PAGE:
Circular on seizure of goods from hoarders, profiteers rushed

April 26, 2020

The joint circular between government agencies for the seizure of goods from smugglers, profiteers, and hoarders has been finalized, the Department of Justice  said.

In a press statement, Justice Undersecretary and spokesperson Markk Perete said the Departments of Justice, Trade and Industry, Health, Interior and Local Government, and Agriculture, as well as the Bureau of Customs, have finalized the joint circular for the seizure, forfeiture, and disposition of basic or prime commodities, and health products and other goods necessary to address the coronavirus disease 2019, and articles of prime necessity pending preliminary investigation or trial.

The circular deputizes the National Police-Criminal Investigation and Detection Group  the National Bureau of Investigation,  and other law enforcement agencies to conduct operations against persons and establishments violating the Price Act or the Customs Modernization and Tariff Act, and to confiscate goods from said persons or establishments.

The goods will be turned over to either the DTI, DoH, DA, or DoH, as the case may be, which would  then initiate summary proceedings for the seizure of the goods.

Under the circular upon presentation of substantial evidence that the goods were imported, held or otherwise possessed by the person or establishment in violation of the Price Act or the CMTA, the goods would be formally seized and thereafter either forfeited in favor of the government or disposed of in accordance with the law.

In cases where the law requires the holding of a public auction or sale as a mode of disposition, the government is given the preference to purchase the goods at the existing suggested retail price.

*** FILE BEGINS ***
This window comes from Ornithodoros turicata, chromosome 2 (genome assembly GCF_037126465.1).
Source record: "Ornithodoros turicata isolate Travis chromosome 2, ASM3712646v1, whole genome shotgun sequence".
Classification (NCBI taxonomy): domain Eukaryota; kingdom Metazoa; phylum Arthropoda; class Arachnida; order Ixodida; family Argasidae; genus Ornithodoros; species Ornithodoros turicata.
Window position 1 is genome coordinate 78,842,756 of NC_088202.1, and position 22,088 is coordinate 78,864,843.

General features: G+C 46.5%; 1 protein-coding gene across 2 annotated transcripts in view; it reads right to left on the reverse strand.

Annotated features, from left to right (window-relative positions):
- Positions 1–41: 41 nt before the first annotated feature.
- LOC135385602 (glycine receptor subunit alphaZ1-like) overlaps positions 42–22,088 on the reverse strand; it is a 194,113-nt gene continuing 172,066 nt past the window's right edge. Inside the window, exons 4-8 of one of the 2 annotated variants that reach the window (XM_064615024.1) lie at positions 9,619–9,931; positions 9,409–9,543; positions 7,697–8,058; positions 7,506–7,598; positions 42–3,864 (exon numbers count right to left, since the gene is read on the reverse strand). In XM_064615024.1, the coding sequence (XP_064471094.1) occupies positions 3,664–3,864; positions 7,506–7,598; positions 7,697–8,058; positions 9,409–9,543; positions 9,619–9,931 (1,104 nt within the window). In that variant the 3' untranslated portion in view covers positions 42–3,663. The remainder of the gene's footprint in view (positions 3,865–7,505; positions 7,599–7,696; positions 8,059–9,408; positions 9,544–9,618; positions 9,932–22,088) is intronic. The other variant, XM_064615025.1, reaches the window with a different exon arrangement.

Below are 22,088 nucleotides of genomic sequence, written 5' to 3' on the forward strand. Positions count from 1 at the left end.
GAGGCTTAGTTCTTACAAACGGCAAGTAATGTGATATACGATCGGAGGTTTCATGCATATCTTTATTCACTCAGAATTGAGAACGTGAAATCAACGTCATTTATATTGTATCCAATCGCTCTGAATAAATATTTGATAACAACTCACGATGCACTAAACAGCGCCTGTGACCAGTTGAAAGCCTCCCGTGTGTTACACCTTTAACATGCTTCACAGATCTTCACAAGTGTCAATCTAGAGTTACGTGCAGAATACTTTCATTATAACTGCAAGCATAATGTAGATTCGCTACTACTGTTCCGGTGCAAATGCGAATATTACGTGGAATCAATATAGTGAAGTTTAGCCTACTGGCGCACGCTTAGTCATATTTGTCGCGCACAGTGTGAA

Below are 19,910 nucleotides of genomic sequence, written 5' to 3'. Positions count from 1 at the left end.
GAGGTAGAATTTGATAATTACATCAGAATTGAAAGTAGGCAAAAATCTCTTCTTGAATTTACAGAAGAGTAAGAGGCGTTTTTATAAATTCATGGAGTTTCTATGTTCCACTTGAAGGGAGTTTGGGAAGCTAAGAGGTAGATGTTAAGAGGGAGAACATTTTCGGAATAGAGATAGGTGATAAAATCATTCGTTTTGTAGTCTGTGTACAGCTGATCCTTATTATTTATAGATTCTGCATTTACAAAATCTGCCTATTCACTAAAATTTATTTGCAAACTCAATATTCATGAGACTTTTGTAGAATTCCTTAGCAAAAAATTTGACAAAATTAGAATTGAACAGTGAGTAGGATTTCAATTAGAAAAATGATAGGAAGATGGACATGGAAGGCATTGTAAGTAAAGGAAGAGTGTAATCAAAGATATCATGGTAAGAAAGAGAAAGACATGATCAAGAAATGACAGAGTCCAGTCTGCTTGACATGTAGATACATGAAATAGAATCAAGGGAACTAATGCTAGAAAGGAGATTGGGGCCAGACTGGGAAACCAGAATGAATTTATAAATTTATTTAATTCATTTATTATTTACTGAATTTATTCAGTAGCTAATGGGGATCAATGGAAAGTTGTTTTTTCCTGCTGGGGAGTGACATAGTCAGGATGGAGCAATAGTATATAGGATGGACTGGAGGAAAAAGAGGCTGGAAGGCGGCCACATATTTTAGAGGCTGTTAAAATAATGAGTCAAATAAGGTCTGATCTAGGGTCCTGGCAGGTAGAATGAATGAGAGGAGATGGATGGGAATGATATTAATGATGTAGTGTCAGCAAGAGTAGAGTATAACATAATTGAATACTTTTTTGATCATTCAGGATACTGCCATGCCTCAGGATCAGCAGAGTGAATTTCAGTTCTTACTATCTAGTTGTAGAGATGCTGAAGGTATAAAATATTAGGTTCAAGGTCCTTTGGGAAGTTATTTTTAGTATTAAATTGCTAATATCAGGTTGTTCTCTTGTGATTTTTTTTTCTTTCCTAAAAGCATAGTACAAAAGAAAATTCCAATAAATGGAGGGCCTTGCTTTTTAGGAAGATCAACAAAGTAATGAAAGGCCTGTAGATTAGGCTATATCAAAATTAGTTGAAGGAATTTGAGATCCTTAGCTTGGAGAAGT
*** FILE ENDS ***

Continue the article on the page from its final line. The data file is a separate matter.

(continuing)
In the absence of an SRP, the purchase would be at the market price. When permitted by law, an outright donation to the government would be resorted to.

The joint circular also required law enforcers and the agency conducting seizure proceedings to strictly follow rules on the inventory of confiscated goods so as to avoid compromising the criminal prosecution where such goods are originally supposed to be used as evidence.

It likewise directs prosecutors to cause the transfer of custody of these goods to the appropriate agency for seizure.

To guarantee the safety of goods and medical supplies, consultation with the Food and Drug Administration and other regulatory agencies is required prior to the seizure of confiscated goods.

The joint circular has been issued to ensure that prime commodities, especially medical supplies and personal protective equipment, seized from persons and establishments engaged in illegal importation, hoarding, price manipulation, and fraudulent practices are made immediately available for use by hospitals and medical facilities.